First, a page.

What are the nine things to include in a school success schedule. And why does your child, especially if they are just starting school, need a schedule? They don't have any homework to do....
Following on from talking about uniforms and managing anxiety about starting school, this article looks at the importance of having a schedule.
Why create a School Success Schedule?
One main reason - predictability.
Going through this process helps everyone in the family, particularly your child, know what to expect. This predictability will help with easing the stress associated with starting a new School Year.
When your child starts school for the first time, (or even for the 10th time) there is a shift in routine. From holiday rhythm to school structure. This is a huge change and can be a source of stress for parents and children.
There are also a huge number of questions that need answers. Who is doing drop offs, pick ups? What time do we need to get up, go to bed? When do we prepare lunches? What activities are scheduled for after school? Is that too much, too little? Reading? Bath or shower in the morning or at night? How much time people have in the morning really varies. Does your child naturally wake early or late? Is there a commute to school? Do they have a bus to catch?
The aim is for your child to get to school on time and to get home from school, safely. How this happens is flexible.
There are no right or wrong answers to many of these questions. But like most things, open communication means people are less likely to argue based on assumptions or lack of information.
What do you put in a School Success Schedule?
If you want your child to thrive here are 9 things that may help.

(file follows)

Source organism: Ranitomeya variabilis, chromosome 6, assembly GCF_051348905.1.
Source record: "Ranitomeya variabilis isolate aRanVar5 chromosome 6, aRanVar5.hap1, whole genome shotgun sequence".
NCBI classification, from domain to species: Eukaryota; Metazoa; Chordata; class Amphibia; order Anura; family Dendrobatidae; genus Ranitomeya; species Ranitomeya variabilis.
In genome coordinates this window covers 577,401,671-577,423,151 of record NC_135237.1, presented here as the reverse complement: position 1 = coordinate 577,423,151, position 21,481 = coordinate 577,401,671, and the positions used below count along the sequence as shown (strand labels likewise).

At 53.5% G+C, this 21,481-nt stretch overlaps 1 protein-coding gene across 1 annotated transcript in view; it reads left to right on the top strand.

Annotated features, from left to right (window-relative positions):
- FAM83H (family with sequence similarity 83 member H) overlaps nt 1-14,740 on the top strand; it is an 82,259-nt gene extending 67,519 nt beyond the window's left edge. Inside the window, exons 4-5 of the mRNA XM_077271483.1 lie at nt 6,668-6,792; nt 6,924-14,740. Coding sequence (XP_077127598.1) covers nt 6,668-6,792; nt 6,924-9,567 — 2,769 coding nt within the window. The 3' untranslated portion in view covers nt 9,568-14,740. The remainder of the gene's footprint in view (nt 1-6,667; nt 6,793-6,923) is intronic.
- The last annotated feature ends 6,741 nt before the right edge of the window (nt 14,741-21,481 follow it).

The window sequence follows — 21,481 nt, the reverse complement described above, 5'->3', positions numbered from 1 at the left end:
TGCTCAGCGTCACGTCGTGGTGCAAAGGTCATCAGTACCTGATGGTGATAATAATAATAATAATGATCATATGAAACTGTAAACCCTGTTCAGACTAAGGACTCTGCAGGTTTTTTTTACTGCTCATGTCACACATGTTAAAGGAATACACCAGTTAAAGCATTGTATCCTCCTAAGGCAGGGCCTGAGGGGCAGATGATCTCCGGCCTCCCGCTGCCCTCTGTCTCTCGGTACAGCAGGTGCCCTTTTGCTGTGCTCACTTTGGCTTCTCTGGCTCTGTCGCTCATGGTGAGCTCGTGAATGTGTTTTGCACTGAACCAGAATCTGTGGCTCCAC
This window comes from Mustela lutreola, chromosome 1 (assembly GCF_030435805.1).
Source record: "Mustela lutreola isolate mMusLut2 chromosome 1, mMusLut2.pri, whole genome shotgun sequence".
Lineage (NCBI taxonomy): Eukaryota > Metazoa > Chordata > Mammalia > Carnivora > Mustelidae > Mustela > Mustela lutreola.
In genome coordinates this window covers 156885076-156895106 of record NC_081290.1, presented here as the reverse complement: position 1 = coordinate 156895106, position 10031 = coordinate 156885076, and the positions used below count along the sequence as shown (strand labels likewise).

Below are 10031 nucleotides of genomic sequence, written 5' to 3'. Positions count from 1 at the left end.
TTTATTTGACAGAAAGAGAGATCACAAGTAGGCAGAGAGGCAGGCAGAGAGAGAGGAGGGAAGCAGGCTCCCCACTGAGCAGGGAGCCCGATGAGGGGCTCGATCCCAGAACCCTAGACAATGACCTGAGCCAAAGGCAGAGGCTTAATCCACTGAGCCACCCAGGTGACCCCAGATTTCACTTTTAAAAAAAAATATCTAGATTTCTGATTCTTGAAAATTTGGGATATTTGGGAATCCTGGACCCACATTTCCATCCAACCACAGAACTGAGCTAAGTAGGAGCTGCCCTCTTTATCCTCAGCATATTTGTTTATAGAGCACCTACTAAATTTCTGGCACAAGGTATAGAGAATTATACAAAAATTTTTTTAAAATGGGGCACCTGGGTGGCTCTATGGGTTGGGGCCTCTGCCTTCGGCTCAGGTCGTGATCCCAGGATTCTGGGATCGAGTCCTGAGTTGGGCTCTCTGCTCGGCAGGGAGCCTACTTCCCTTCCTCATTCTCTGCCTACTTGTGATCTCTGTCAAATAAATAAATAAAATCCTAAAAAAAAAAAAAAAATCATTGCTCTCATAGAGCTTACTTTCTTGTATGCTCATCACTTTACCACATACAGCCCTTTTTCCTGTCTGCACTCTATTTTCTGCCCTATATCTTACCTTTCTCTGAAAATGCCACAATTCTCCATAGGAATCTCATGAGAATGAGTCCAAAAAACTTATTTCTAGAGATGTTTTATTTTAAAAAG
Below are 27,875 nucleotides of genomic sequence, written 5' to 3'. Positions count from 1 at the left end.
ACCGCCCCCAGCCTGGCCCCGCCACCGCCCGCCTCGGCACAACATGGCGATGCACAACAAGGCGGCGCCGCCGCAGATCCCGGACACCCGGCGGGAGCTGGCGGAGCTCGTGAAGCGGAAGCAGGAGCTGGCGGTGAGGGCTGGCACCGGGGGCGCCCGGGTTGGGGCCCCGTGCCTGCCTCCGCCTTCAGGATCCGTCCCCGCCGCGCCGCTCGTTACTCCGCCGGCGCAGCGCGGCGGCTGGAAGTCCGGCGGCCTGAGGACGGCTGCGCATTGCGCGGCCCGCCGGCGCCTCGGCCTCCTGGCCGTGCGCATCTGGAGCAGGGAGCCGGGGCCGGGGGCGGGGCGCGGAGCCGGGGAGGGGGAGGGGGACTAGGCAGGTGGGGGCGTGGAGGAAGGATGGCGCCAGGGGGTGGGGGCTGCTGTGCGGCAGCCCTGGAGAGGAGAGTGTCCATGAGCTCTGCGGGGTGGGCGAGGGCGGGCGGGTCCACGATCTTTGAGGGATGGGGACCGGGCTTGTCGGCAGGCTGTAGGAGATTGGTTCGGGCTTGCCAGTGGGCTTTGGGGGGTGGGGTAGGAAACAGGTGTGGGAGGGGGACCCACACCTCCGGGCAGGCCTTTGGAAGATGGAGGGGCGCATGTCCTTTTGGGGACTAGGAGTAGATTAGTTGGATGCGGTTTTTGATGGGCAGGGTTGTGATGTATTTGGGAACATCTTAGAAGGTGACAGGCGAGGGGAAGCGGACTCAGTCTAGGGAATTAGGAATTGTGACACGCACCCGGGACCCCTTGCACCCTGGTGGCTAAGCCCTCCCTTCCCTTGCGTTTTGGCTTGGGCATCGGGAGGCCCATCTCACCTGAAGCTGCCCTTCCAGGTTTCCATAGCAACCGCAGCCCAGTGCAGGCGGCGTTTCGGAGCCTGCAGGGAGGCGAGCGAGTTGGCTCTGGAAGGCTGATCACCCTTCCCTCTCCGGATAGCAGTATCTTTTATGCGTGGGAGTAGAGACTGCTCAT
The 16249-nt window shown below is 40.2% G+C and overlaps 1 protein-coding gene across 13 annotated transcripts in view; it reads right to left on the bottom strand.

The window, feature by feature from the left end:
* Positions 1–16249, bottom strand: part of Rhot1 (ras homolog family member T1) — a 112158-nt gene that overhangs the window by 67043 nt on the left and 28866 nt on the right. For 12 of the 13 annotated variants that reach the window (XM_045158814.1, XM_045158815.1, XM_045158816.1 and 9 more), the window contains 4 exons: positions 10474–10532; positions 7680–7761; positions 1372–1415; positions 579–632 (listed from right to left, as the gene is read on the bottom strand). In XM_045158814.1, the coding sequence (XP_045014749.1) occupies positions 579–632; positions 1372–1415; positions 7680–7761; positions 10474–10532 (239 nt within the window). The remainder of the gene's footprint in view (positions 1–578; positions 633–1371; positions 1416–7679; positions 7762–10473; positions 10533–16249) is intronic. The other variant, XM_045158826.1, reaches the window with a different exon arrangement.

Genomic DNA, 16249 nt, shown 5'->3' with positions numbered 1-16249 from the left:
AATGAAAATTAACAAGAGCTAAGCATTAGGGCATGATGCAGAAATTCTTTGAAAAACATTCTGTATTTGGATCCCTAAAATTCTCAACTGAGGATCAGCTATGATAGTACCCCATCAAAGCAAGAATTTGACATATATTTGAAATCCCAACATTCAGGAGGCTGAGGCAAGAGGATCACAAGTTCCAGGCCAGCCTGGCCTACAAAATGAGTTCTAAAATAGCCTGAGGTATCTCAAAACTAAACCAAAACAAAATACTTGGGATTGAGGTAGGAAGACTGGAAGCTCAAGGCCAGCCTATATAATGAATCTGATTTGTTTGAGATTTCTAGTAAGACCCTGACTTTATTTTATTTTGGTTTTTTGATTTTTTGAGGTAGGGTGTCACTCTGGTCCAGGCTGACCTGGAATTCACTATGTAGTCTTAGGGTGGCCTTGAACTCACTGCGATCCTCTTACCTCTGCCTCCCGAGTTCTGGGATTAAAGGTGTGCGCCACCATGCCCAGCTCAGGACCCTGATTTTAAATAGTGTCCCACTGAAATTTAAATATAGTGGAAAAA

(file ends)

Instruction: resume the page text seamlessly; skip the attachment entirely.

Does your child have meltdowns over school uniforms? In my last blog I talked about some ways of helping reducing any anxiety your child may have about starting either school for the first time, or changing schools. Today is about the uniform.
This is often a contentious issue for children and adolescents I have seen over the years. Uniforms by virtue of their name are meant to be an equalising factor in the school equation (see what I did there.. a maths reference..). They are also an important part of the branding for many schools.
But as we know not all children fit the one size fits all uniform. There are many reasons for this - sensory sensitivities is a major factor. It includes things like - this tie is strangling me, my jumper/pants are itchy, and I hate the feel of school shoes.
These issues can result in arguments between parents and children and students and their teachers. However, just a few simple tips can help avoid some of the frustrations that often arise with uniforms.
1. If your child has sensory sensitivities, it is a great idea to have them get used to wearing their school uniform, including the shoes and hat. If doing this doesn't work, it's time to sit down and negotiate some modifications with the school.
2. Where ever possible see if you can source second hand uniforms - much better for your finances and the environment. And often these are good to help with sensory sensitivities because they are softer.
3. Check what is compulsory and what isn't. Does your child want/need a variation?
Are girls allowed to wear 'shorts'? This is a common one that pops up. If it's not on the list, but is something your child wants to do - this is one worth a call with the school and possibly worth taking a stand on.